Unearthing history one shovelful at a time

“Archeology in the Adirondacks: The Last Frontier” by David R. Starbuck

Chestertown native David Starbuck traveled far afield in his archeology career — Mexico, Scotland, New England — only to circle back home again to become an expert in uncovering the material history of his own literal and figurative backyard.

In this lively and fascinating book he outlines what archeologists have looked for and found in the Adirondack soils, and gives a glimpse into the kinds of questions and challenges archeologists face (including, memorably, a vivid description of spending some time digging in an old privy. He says: “It didn’t really smell, but after removing thirty-six cubic feet of privy soil, my lungs were congested with powdered feces, and my throat was raw for days afterward.” This, apparently, is the kind of thing archeologists think is a good time.).

The book is divided into chapters that define the general categories of history that can be revealed in the Adirondacks through the leavings of material culture: Native Americans, war sites, industrial ruins, rural life, tourism and the remains of the dead. These categories roughly sketch both the kinds of people who came through or made their home here in this region, what brought them here and what they did with their time.

The Adirondacks are home to ancient history: Archeology has documented Native American presence from over 11,000 years ago: projectile points, scrapers, shards of pottery, and fire-cracked rocks that reveal their use for roasting. But modern history is also layering itself on our soil all the time, as someone drops a coin in a well at Fort William Henry or we abandon an old factory for some new site and new technology.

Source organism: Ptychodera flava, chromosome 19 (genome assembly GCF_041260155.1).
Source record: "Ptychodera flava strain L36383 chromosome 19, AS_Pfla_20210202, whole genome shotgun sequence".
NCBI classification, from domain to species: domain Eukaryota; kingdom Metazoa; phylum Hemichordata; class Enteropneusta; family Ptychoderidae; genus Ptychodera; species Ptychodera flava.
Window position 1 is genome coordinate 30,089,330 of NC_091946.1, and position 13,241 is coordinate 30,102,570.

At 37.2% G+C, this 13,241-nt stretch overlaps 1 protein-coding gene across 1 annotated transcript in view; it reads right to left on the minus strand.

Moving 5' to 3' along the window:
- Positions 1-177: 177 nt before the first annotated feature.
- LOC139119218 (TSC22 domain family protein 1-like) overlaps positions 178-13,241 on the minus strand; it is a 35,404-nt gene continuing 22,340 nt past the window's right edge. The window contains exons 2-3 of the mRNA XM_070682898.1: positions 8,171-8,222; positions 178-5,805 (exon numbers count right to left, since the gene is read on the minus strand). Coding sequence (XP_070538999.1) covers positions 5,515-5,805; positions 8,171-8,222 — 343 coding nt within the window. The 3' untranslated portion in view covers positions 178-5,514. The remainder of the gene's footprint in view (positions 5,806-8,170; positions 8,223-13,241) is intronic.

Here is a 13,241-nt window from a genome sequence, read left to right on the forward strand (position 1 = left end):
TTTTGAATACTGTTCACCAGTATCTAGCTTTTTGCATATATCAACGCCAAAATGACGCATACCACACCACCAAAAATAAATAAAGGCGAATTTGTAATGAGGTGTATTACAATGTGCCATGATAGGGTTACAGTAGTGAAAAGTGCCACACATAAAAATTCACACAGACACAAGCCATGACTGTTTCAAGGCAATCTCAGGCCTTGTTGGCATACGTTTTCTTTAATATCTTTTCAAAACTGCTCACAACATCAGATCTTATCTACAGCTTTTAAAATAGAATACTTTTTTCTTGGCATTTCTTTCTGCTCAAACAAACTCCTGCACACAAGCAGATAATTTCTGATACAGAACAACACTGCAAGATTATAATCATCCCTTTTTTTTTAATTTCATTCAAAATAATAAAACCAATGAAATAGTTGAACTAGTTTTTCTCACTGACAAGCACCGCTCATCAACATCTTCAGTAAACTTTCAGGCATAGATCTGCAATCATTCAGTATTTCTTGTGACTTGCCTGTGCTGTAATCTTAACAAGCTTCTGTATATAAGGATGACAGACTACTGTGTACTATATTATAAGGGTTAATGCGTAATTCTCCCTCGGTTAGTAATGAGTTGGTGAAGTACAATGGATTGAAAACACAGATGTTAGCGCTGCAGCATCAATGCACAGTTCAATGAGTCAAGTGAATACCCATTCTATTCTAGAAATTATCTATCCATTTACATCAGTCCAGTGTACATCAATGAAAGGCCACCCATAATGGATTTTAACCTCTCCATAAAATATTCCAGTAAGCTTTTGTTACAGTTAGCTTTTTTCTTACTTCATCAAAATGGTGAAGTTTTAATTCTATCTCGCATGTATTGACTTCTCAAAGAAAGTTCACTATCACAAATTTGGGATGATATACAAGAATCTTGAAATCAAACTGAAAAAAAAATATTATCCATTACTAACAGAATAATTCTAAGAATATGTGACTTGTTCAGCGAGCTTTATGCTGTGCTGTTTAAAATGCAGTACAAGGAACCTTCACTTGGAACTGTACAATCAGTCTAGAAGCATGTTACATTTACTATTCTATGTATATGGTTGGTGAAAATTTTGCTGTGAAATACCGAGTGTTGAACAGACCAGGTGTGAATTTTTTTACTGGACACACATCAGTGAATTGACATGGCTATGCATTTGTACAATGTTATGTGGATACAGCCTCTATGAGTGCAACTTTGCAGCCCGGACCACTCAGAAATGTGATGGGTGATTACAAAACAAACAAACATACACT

Starbuck explains that the goal of archeology is, among other things, to “tell the stories of those who have been ignored by history or who were so busy that they had no time to put the events of their lives down on paper.” In exploring the layers beneath his own family’s farm, for example, he says: “[T]he Adirondack farmers have left behind a legacy of artifacts that provide insights into commerce, mass consumerism, exchange networks, and even mild ‘vices’ (tobacco and alcohol). Architectural artifacts can help to date buildings, and domestic artifacts reveal changing technologies, sources of supply, and personal preferences.”

He tells of dugout canoes, remains of blast furnaces, a pig skull, old shoes, stone foundations, buttons, teeth. The many photographs help enliven the reading experience. He gives details from many area digs, for example, work at the Lake George Battlefield Park of layers from Native American presence through military encampments related to two wars as well as the history of modern day tourism, excavation around the Chester Inn in Chestertown, and review of the purported remains of Revolutionary War figure Jane McCrea.

He also reveals some of the challenges of the work of archeology, including the danger of over-digging, the paperwork required for approvals to dig, consideration of research questions and priorities, collaborating with testing facilities to date artifacts or identify human remains, and dealing with public opinion.

Starbuck’s enthusiasm for his subject is engaging and infectious. Although, perhaps not entirely so. He writes: “I cannot drive past an abandoned outhouse without wanting to stop, run to the rear clean-out panel, and go exploring inside.” That’s OK, Dr. Starbuck. You go ahead. I’ll wait out here.

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